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Recently, when I attended a meeting of the local Missouri Farm Bureau chapter, of whom I am a member, but whose policies I frequently do not agree with, I asked the assembly: Is there anybody here who doesn't live downstream or downwind of somebody else? Of course,nobody could respond in the affirmative and so I said , which environmental rules in particular do we not like when it comes to pesticide and fertilizer application, to run-off control etc.? Be careful what you wish for! It is easy to denigrate these kinds of rules, but when somebody , either intentionally or negligently, violates these rules and damage occurs, then we are suddenly reminded how important it is, that we have a common understanding what a good neighbor is. And since we all live downstream or downwind from other land owners,business and farm operators, even when they are many miles away , observance of environmental rules has a big impact .
By the way, can anyone tell me, why in this time of low commodity prices it makes any sense when bulldozers are tearing down entire hedges and flattening hills to produce more and accommodate ever bigger machines as I saw again the other day?

Wes Lupher says 2017-04-27 10:20:23 (CST)



I have more than a few friends who farm for a living. They do farm some bigger acreages than their father and grandfather, but they are still a family farm. Not at all the dreaded corporate farm.
In looking at one of the farms in Nebraska I couldn't help but notice he farmed a bunch of homesteads with the old run down farm houses and buildings on them. The story was the same over and over. Dad gets old, no kids interested in farming and the humble lifestyle it is or was. Farm is either sold or rented out. My friend rents several of these homesteads from the kids and grandkids of farmers. None of the offspring is interested in doing any farming because of the work and the modest income.
As far as the political side of this discussion, I'm not terribly proud of how our two party system looked last election. The part of it that really is unsavory is the candidates we had to choose from in my opinion. Enough said on that.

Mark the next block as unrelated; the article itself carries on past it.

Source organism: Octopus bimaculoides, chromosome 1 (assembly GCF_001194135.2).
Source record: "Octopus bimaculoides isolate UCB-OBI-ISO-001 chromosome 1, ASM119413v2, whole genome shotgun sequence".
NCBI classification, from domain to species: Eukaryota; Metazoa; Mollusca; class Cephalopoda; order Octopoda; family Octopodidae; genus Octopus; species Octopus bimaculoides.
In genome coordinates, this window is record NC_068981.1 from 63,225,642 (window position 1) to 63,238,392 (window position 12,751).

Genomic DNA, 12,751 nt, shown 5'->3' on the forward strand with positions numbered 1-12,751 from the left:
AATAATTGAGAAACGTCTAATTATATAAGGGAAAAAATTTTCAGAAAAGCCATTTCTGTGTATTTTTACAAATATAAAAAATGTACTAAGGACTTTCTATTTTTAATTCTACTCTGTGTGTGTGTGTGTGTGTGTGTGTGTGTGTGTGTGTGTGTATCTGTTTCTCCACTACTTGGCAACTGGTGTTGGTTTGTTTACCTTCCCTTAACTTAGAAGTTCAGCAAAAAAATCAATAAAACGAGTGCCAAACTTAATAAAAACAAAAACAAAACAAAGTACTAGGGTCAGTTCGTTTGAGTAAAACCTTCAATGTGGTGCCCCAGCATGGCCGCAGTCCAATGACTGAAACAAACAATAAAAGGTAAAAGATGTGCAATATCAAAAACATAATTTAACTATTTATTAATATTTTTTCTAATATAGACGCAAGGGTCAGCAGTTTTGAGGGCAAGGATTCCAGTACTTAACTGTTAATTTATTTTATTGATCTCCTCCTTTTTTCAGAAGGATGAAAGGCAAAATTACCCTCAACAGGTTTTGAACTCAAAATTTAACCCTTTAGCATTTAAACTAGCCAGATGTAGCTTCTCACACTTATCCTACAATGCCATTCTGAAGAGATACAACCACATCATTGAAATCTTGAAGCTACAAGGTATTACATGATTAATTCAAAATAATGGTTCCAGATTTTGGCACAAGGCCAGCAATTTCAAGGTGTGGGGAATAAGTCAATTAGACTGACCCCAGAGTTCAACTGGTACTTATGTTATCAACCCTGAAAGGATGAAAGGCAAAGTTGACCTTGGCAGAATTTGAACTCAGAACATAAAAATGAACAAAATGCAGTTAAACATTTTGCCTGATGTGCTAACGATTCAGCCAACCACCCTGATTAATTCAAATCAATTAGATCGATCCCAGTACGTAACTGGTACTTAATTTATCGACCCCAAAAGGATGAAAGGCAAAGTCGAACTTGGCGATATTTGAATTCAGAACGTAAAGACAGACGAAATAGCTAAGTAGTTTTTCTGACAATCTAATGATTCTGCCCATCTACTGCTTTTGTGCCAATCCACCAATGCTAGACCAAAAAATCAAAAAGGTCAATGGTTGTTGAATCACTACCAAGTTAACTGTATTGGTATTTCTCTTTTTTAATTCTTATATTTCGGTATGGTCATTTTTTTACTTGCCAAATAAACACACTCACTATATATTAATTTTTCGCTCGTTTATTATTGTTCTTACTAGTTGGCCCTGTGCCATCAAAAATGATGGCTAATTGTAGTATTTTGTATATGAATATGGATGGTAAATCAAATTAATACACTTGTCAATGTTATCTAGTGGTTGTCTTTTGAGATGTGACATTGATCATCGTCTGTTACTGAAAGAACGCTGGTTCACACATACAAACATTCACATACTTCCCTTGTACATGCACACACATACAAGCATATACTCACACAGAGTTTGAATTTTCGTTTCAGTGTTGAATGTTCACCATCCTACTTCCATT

As a person from a very rural and politically insignificant state I have to say the electoral college is the only voice we have.


6 months ago via Forums | Front Porch Forum

Klaus Karbaumer says 2017-04-28 11:53:11 (CST)



Wes, you are pointing correctly to one of the reasons why farms are getting bigger to one of the reasons, heirs to farmers often do not want to farm. So other farmers take over and increase their own farm. But unfortunately along with that often comes bigger machinery and the mechanisms of wanting to make the land "machine adequate". And since such big operations usually specialize on one or two commodities, they invariably add to the already existing surplus production. As I have tried often to show here on the Front Porch, the "invisible hand of the market" driven by self-interest of the individual, as Adam Smith envisioned, works against farmers big way. Right now we have a glut of almost everything on the world market, grains, meat and milk, they all struggle with depressed prices due to overproduction. The reason that 's often given, so many hungry people in the world, to justify such huge production, doesn't help the producer of agricultural commodities, because these hungry people could only buy our surplus production, if they had the money to do so.
( Set aside the other problem, that if we flood these markets with our goods, we severely impair local food production there). If people like your friend in sufficient numbers did not jump into the production, prices could have a chance to improve. Too many farms have a negative net income despite the generous help of the government. The funny thing is that especially in rural areas which receive these subsidies, the battle cry against the hand outs of the government to poor people is ringing the loudest.
Right now, due to the winner take all system and gerrrymandering rural areas are actually overrepresented in our political system, the Electoral College just adds to that, as the last elections have shown, where the majority of votes didn't not result in the picking of the president nor the actual majority in the House. But , again unfortunately, the people of the rural areas don't really profit from that, because as we see those representing them, seem to have more the interests of BIG AG ( meaning ag corporations) in mind, than for example the interests of small farms and the people who live and work on them.


6 months ago via Forums | Front Porch Forum


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